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at no stated times but when the treasurer declares them necessary, and the monthly meeting approves. Members are expected to contribute in proportion to their circumstances; but persons in a low situation, and servants, are generally excused upon these occasions.

It happens in the districts of some monthly meetings, that there are found only few persons of property, but a numerous poor, so that the former are unable to do justice in their provision for the latter. The society have therefore resolved, when the poor are too numerous to be supported by their own monthly meetings, that the collection for them shall be made up out of the quarterly meeting, to which the said monthly meeting belongs. This is the same thing as if any particular parish were unable to pay the rates for the poor, and as if all the other parishes in the county were made to contribute towards the same.

On this subject I may observe, that the Quakerpoor are attached to their monthly meetings, as the common poor of the kingdom are attached to their parishes, and that they gain settlements in these nearly in the same manner.


Education of the children of the poor particularly insisted upon and provided for by the Quakers- The boys usually put out to apprenticeship-The girls to service-The latter not sufficiently numerous for the Quaker-families, who want them-The rich have not their proper proportion of these in their service-Reasons of it-Character of the Quaker


As the Quakers are particularly attentive to the wants of the poor, so they are no less attentive to the education of their offspring. These are all of them to receive their education at the public expense. The same overseers, as in the former case, are to take care of it, and the same funds to support it. An inquiry is therefore made three times in the year into this subject. dren of the poor, says the book of Extracts, are to have due help of education, instruction, and necessary learning. The families also of the poor are to be provided with Bibles, and books of the society, at the expense of the monthly meetings. And as some members may be straitened in their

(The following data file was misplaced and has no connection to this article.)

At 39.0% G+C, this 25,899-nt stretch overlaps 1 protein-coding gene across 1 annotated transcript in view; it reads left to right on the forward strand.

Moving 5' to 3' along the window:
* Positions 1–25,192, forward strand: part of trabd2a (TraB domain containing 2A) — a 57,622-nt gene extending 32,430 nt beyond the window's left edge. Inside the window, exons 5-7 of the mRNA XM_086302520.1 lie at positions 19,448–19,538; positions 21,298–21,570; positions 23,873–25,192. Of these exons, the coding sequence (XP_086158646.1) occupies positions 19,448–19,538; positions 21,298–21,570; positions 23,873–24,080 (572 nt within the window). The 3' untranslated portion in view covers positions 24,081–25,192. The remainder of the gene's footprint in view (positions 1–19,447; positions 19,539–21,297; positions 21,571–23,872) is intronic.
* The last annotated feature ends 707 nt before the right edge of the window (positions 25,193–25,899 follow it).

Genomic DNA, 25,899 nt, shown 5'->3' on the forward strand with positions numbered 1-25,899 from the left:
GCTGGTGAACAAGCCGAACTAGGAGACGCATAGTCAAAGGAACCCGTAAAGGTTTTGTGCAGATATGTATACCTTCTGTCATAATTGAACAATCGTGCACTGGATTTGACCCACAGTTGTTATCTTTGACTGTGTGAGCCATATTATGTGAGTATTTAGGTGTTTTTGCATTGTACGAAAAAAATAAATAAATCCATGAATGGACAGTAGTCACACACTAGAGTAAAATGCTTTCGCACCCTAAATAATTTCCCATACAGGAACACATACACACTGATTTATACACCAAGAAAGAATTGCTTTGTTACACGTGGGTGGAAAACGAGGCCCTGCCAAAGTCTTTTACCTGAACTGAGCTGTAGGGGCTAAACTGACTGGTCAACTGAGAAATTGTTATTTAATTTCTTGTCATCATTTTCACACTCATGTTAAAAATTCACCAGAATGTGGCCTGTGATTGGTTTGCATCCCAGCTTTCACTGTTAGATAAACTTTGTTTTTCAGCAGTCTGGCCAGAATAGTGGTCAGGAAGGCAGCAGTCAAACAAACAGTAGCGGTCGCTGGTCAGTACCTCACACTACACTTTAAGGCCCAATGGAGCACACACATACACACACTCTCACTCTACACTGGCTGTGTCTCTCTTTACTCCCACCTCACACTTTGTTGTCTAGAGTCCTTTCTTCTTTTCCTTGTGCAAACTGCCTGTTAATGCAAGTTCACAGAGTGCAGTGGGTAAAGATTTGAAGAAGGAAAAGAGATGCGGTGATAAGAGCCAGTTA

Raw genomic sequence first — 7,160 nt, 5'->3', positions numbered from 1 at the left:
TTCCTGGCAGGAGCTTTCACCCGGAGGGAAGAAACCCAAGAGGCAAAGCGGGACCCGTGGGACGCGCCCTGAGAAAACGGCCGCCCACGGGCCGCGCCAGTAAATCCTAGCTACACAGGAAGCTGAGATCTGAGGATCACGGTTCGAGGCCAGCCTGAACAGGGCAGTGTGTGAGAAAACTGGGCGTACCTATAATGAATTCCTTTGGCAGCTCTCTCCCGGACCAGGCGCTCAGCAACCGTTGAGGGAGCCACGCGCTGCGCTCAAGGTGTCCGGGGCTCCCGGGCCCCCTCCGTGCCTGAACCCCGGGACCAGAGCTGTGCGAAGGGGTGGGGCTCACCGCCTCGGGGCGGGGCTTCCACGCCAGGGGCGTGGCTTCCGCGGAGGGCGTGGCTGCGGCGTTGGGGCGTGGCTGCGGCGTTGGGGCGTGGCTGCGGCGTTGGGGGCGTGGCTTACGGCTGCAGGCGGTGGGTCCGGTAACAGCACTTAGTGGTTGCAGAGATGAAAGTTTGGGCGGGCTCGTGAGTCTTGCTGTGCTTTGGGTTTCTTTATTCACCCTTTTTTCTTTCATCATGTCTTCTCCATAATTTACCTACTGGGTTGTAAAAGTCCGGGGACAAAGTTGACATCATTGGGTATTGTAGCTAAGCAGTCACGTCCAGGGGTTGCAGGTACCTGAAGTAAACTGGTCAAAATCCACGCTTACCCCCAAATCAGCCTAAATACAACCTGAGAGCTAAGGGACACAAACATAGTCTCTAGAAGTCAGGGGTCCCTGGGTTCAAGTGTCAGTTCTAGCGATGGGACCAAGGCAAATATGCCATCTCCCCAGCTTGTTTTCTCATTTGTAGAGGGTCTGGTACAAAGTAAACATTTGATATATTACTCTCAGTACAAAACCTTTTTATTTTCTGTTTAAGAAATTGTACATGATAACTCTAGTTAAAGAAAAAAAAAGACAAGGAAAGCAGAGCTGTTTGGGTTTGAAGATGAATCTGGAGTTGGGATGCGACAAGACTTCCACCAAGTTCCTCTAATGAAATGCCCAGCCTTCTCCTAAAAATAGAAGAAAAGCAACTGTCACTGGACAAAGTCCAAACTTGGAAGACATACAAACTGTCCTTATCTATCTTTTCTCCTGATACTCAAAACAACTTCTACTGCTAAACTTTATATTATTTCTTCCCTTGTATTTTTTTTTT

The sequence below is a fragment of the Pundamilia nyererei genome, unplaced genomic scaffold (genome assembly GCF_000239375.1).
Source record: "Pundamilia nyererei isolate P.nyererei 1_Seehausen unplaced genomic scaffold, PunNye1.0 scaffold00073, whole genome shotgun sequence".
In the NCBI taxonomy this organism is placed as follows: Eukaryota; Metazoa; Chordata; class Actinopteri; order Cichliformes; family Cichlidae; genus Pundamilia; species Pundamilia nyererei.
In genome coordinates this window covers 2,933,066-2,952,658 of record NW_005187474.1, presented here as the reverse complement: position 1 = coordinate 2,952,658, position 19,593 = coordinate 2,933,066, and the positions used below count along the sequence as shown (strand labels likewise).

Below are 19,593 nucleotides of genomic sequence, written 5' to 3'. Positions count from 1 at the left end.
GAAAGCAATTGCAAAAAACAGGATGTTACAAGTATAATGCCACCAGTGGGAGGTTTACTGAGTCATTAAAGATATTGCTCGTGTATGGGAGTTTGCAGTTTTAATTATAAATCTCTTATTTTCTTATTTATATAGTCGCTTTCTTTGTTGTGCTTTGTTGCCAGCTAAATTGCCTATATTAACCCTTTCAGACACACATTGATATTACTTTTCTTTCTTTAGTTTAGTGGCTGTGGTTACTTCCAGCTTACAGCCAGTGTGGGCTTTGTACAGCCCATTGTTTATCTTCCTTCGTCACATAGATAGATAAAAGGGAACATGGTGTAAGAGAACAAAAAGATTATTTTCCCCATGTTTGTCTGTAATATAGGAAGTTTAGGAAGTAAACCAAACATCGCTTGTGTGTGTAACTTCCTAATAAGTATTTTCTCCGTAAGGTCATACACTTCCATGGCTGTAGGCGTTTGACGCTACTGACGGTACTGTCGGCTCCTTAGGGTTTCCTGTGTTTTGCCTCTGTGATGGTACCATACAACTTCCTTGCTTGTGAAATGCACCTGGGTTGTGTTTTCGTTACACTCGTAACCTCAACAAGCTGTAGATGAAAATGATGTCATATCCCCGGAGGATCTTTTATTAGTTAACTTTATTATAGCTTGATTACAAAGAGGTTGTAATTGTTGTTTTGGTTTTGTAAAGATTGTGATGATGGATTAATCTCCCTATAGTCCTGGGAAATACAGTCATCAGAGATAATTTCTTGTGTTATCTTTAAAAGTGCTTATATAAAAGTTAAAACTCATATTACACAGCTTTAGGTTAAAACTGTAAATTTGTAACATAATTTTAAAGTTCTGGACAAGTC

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circumstances, and may refuse, out of delicacy, to apply for aid towards the education of their children, it is earnestly recommended to friends in every monthly meeting, to look out for persons who may be thus straitened, and to take care that their children shall receive instruction: and it is recommended to the parents of such, not to refuse this salutary aid, but to receive it with a willing mind, and with thankfulness to the great author of all good.'

When the boys have received their necessary learning, they are usually put out as apprentices to husbandry or trade. Domestic service is generally considered by their parents as unmanly, and as a nursery for idleness. Boys too, who can read and write, ought to expect, with the accustomed diligence and sobriety of Quakers, to arrive at a better situation in life. The girls, however, are destined in general for service: for it must be obvious, whatever their education may be, that the same number of employments is not open to wo men as to men. Of those again, which are open, some are objectionable. A Quaker-girl, for example, could not consistently be put an apprentice to a Milliner. Neither if a cotton-manufactory were in the neighbourhood, could her parents send her to such a nursery of debauchery and